Of Mice and Men

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Lennie Scolds the Puppy


What is significant about the following statement?

And Lennie said softly to the puppy, "Why do you got to get killed? You ain't so little as mice. I didn't bounce you hard." He bent the pup's head up and looked in its face, and he said to it, "Now maybe George ain't gonna let me tend no rabbits, if he fin's out you got killed."

Choose the BEST answer.


This demonstrates how truly unaware he is of the consequences of his actions because he's upset with the puppy, as if it is the creature's fault for getting killed versus his own fault for playing too rough.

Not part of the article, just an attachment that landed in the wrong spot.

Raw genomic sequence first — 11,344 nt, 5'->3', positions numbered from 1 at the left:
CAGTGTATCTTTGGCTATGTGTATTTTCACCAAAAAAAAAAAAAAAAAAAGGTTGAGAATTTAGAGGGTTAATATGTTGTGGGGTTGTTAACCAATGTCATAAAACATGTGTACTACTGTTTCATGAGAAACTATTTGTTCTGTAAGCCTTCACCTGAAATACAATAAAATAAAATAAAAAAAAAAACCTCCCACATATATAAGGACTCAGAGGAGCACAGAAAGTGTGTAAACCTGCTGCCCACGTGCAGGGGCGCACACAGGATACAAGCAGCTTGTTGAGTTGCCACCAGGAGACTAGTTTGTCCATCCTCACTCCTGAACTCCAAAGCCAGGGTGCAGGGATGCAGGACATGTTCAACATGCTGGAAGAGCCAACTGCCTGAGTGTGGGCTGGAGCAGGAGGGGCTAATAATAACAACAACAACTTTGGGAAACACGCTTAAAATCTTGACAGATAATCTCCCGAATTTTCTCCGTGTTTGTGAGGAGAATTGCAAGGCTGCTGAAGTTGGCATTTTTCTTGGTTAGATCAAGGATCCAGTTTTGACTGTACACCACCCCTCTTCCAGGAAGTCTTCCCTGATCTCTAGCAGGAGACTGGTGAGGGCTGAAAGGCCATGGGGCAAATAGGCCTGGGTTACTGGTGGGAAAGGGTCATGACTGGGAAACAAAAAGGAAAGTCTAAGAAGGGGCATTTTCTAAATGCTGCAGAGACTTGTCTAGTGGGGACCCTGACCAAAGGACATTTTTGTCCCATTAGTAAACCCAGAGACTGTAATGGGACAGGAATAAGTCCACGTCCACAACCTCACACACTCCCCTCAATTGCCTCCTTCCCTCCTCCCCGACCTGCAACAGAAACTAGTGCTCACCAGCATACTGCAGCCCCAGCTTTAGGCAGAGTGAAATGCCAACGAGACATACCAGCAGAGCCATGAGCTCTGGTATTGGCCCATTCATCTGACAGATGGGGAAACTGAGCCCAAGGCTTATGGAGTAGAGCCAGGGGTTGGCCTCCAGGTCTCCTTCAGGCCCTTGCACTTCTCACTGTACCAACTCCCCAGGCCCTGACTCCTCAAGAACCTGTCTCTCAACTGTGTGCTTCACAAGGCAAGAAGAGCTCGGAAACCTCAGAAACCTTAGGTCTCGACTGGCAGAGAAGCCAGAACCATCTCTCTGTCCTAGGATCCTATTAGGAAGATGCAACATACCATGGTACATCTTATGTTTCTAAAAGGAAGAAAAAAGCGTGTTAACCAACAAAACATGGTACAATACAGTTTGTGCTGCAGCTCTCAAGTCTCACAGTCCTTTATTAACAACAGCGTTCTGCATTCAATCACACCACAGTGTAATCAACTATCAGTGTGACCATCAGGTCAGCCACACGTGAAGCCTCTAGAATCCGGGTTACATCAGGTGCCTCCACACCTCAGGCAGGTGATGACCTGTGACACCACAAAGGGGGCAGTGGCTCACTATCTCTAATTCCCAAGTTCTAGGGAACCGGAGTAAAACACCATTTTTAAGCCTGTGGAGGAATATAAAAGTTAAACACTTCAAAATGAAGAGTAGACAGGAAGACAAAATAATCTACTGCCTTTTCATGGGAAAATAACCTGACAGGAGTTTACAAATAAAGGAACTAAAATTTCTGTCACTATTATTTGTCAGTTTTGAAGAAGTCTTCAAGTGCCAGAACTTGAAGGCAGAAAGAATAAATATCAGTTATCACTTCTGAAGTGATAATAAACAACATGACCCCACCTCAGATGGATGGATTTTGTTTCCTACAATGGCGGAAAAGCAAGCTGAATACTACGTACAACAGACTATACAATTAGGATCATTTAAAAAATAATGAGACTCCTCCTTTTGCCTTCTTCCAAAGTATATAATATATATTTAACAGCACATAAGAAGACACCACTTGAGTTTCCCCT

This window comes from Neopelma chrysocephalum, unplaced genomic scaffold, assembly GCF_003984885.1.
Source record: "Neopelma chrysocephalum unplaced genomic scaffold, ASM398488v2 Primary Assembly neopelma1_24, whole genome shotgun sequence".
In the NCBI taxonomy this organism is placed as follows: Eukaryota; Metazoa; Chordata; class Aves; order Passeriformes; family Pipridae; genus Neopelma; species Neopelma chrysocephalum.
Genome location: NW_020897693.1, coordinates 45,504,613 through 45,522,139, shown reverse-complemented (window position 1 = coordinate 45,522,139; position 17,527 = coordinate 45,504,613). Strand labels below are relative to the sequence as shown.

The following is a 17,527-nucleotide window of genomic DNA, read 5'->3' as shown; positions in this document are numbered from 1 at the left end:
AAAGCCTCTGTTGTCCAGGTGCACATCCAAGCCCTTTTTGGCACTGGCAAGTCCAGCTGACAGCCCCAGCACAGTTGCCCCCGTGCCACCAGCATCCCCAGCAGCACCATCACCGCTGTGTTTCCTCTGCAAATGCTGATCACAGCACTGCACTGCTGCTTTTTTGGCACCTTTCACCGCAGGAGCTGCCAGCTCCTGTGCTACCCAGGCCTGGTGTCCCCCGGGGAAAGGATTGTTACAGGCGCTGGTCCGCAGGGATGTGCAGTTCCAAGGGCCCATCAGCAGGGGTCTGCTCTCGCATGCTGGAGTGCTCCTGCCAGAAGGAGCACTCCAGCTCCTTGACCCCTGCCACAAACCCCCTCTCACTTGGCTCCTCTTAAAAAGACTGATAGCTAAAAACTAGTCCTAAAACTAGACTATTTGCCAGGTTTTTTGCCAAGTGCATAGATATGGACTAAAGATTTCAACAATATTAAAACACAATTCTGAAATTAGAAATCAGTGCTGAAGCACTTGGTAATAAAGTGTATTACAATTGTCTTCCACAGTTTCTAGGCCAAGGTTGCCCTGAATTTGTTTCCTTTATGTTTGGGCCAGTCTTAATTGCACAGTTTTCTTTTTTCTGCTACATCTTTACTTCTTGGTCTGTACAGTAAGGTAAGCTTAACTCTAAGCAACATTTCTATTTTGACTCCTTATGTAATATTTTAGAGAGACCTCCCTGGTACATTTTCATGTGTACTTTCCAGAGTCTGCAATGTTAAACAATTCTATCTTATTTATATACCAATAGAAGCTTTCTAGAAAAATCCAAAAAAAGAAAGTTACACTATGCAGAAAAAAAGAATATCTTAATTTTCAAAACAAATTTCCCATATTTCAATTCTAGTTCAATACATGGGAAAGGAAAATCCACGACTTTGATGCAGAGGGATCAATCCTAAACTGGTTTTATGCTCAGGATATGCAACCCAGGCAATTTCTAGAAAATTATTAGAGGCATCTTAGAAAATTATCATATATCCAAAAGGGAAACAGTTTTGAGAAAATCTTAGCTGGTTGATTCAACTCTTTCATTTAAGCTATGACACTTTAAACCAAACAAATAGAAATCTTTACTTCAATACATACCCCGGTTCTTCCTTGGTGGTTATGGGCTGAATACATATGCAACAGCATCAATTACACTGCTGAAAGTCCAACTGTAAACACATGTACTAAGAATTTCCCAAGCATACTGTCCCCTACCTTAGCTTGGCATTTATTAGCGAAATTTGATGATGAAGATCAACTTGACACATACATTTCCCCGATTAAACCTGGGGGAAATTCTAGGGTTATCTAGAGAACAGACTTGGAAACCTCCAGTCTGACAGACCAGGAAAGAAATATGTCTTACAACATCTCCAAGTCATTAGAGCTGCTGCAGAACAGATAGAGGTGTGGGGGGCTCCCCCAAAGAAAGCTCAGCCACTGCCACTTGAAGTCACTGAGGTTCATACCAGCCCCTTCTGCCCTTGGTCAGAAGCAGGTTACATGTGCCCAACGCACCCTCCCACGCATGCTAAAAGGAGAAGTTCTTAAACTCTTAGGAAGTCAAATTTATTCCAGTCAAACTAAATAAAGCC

This shows that Lennie is a cold-blooded killer because he doesn't even care that he just killed a puppy. He's more worried about himself and the rabbits.


This indicates how oppressed Lennie is by George because he knows George will likely discipline him harshly for what he's done.


This is foreshadowing that George will not let Lennie tend the rabbits once they get their land.


This develops the theme about the importance of dreams because Lennie's focus on his dream keeps him from understanding the seriousness of the situation.